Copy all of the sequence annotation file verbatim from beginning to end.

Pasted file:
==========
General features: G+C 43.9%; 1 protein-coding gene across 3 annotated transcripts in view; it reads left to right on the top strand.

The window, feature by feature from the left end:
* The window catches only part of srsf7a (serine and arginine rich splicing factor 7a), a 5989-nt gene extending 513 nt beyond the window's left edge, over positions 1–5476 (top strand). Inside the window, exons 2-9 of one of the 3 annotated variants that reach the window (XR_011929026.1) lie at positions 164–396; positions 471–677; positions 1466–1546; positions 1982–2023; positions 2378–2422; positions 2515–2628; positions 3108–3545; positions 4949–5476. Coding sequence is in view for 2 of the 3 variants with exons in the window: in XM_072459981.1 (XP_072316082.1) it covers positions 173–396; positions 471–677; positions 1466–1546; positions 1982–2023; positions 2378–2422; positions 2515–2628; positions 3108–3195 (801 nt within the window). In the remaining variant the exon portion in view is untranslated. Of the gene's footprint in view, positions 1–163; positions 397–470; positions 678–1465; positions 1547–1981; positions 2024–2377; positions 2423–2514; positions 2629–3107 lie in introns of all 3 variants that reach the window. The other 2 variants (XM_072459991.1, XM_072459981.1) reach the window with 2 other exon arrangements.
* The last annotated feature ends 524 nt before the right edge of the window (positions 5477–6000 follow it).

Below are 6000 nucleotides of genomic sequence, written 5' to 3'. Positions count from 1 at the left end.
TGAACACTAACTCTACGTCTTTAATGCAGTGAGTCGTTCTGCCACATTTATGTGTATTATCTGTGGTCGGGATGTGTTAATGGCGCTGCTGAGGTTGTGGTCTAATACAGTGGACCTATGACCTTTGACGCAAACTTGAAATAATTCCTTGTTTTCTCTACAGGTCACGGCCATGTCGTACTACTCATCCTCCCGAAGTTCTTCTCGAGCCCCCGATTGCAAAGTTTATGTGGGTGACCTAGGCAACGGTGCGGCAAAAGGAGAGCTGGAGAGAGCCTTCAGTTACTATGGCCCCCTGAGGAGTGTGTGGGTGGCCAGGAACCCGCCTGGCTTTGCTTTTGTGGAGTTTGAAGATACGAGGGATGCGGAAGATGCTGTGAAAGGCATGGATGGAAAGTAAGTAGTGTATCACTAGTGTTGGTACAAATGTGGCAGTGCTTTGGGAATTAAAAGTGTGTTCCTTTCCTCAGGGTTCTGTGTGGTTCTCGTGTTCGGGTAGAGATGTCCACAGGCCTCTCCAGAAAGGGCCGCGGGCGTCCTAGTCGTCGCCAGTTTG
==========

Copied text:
General features: G+C 43.9%; 1 protein-coding gene across 3 annotated transcripts in view; it reads left to right on the top strand.

The window, feature by feature from the left end:
* The window catches only part of srsf7a (serine and arginine rich splicing factor 7a), a 5989-nt gene extending 513 nt beyond the window's left edge, over positions 1–5476 (top strand). Inside the window, exons 2-9 of one of the 3 annotated variants that reach the window (XR_011929026.1) lie at positions 164–396; positions 471–677; positions 1466–1546; positions 1982–2023; positions 2378–2422; positions 2515–2628; positions 3108–3545; positions 4949–5476. Coding sequence is in view for 2 of the 3 variants with exons in the window: in XM_072459981.1 (XP_072316082.1) it covers positions 173–396; positions 471–677; positions 1466–1546; positions 1982–2023; positions 2378–2422; positions 2515–2628; positions 3108–3195 (801 nt within the window). In the remaining variant the exon portion in view is untranslated. Of the gene's footprint in view, positions 1–163; positions 397–470; positions 678–1465; positions 1547–1981; positions 2024–2377; positions 2423–2514; positions 2629–3107 lie in introns of all 3 variants that reach the window. The other 2 variants (XM_072459991.1, XM_072459981.1) reach the window with 2 other exon arrangements.
* The last annotated feature ends 524 nt before the right edge of the window (positions 5477–6000 follow it).

Below are 6000 nucleotides of genomic sequence, written 5' to 3'. Positions count from 1 at the left end.
TGAACACTAACTCTACGTCTTTAATGCAGTGAGTCGTTCTGCCACATTTATGTGTATTATCTGTGGTCGGGATGTGTTAATGGCGCTGCTGAGGTTGTGGTCTAATACAGTGGACCTATGACCTTTGACGCAAACTTGAAATAATTCCTTGTTTTCTCTACAGGTCACGGCCATGTCGTACTACTCATCCTCCCGAAGTTCTTCTCGAGCCCCCGATTGCAAAGTTTATGTGGGTGACCTAGGCAACGGTGCGGCAAAAGGAGAGCTGGAGAGAGCCTTCAGTTACTATGGCCCCCTGAGGAGTGTGTGGGTGGCCAGGAACCCGCCTGGCTTTGCTTTTGTGGAGTTTGAAGATACGAGGGATGCGGAAGATGCTGTGAAAGGCATGGATGGAAAGTAAGTAGTGTATCACTAGTGTTGGTACAAATGTGGCAGTGCTTTGGGAATTAAAAGTGTGTTCCTTTCCTCAGGGTTCTGTGTGGTTCTCGTGTTCGGGTAGAGATGTCCACAGGCCTCTCCAGAAAGGGCCGCGGGCGTCCTAGTCGTCGCCAGTTTG